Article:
Saturday, 4 June 2016

The Story of the Lost Child by Elena Ferrante

It has taken me a while but here I am at the end of the Ferrante tetralogy.

With so much hype and frenzy surrounding the series and author, it was hard to come to these books with a fresh approach or low expectations.

My feelings and reactions have been complicated and mixed up to say the least. I was reluctant to get started and then reluctant to confess my lack of any amazeballs reaction.

I certainly don't hate the series either or think that it doesn't have any virtues. It just lacked something. A little something, that I haven't been able to work out yet.

I felt admiration for the writer and translator and fascination about the history and socio-cultural constructs. I also felt incredibly frustrated and annoyed at most of the characters, most of the time.

So much so, that I thought I would never actually read The Story of the Lost Child.

But at the recent Sydney Writer's Festival, I attended an event that discussed the Ferrante phenomenon. The exciting buzz from the event was enough to convince me that it was time to finally finish this series off.

And I'm glad I did.

Despite my misgivings at different times along the way, we finally see some personal growth and understanding from the main character, Elena.

The tension throughout this book as we wait to find out who the lost child is nearly unbearable. It's almost a relief when it finally happens.

I felt very connected to Dede by the end of the book. Her adult relationship with her mother was something that I understood and I finally had that little a-ha moment about why I had struggled with Elena all the way along.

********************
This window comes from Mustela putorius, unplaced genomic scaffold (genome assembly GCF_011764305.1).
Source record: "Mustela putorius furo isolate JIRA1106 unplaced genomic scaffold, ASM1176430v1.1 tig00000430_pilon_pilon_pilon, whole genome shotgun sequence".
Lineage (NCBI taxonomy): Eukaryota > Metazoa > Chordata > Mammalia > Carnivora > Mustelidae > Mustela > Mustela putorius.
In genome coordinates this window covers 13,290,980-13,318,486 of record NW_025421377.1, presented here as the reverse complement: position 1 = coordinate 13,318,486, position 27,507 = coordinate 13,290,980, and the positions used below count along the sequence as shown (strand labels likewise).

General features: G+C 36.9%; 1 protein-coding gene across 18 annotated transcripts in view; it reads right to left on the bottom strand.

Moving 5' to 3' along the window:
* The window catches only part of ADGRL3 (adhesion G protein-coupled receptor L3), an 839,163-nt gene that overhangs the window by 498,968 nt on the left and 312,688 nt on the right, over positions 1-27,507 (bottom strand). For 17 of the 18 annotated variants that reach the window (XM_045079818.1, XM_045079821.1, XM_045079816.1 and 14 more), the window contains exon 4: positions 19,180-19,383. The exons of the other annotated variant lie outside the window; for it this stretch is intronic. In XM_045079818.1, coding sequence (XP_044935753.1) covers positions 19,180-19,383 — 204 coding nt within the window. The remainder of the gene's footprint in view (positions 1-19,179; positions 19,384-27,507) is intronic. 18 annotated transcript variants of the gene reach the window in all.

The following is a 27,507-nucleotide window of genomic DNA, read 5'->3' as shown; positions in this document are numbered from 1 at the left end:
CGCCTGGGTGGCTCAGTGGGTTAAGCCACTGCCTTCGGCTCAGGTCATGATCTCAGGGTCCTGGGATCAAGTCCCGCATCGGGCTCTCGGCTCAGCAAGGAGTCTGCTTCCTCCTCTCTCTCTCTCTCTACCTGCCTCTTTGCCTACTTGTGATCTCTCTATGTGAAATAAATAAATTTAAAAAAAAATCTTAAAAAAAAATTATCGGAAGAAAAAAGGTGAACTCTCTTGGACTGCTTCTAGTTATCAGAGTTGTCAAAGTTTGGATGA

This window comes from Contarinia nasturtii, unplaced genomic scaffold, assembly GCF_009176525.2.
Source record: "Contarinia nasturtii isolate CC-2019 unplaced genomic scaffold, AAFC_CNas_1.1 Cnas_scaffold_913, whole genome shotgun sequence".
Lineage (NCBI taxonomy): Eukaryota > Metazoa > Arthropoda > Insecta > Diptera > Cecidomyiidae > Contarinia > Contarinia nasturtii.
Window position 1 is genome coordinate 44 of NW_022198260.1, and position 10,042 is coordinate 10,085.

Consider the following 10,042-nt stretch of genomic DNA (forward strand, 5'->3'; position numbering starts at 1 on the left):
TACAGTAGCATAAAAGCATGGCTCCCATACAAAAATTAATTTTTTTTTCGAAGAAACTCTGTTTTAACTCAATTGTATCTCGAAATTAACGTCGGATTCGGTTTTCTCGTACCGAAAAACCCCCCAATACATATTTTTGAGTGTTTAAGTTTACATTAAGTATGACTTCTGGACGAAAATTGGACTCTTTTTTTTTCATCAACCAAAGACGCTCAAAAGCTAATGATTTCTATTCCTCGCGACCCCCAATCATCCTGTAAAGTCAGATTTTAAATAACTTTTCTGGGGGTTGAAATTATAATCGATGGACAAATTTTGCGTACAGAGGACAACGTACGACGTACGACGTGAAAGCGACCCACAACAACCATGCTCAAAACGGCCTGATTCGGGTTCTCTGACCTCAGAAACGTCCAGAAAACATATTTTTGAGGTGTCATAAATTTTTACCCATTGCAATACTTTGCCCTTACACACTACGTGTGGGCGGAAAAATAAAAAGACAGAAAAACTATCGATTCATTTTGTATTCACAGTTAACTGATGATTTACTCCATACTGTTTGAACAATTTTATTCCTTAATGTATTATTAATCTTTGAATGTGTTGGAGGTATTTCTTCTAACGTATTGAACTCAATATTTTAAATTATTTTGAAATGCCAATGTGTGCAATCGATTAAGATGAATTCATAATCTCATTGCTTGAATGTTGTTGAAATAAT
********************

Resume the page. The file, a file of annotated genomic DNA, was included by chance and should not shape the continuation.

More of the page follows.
Ferrante has created memorable characters who came to life thanks to the intimate details that she revealed about them along the way.

This series is entertaining and even ambitious, but, to my mind it's not a masterpiece.
Like Ferrante's characters, the books have issues and problems. But perhaps it is these very issues and problems that draw so many people in. Seeing the awkwardness, the rawness and the messiness of life reflected back at us via art can be very alluring and hypnotising - rather like watching a train wreck perhaps!

My reviews for My Brilliant Friend
The Story of a New Name
Those Who Leave and Those Who Stay
The Story of the Lost Child
also by Ferrante, The Days of Abandonment

Where do you fall on the continuum of Ferrante fever?

9 comments:

  1. Thanks for sparing me the trouble of reading the series.
    Enjoyed your reflections. Funny, sometimes you know there is 'smth' missing but hard to pinpoint it.
    I had the same trouble with 'Frankenstein'. Classic but....with reservations.

    ReplyDelete
    Replies
    1. One of my lovely colleagues is already talking about when she will reread these books - she adored them so much.
      I'm still trying to work out why she got so much more out of them than I did?

      Delete
  2. I have heard so much about these books.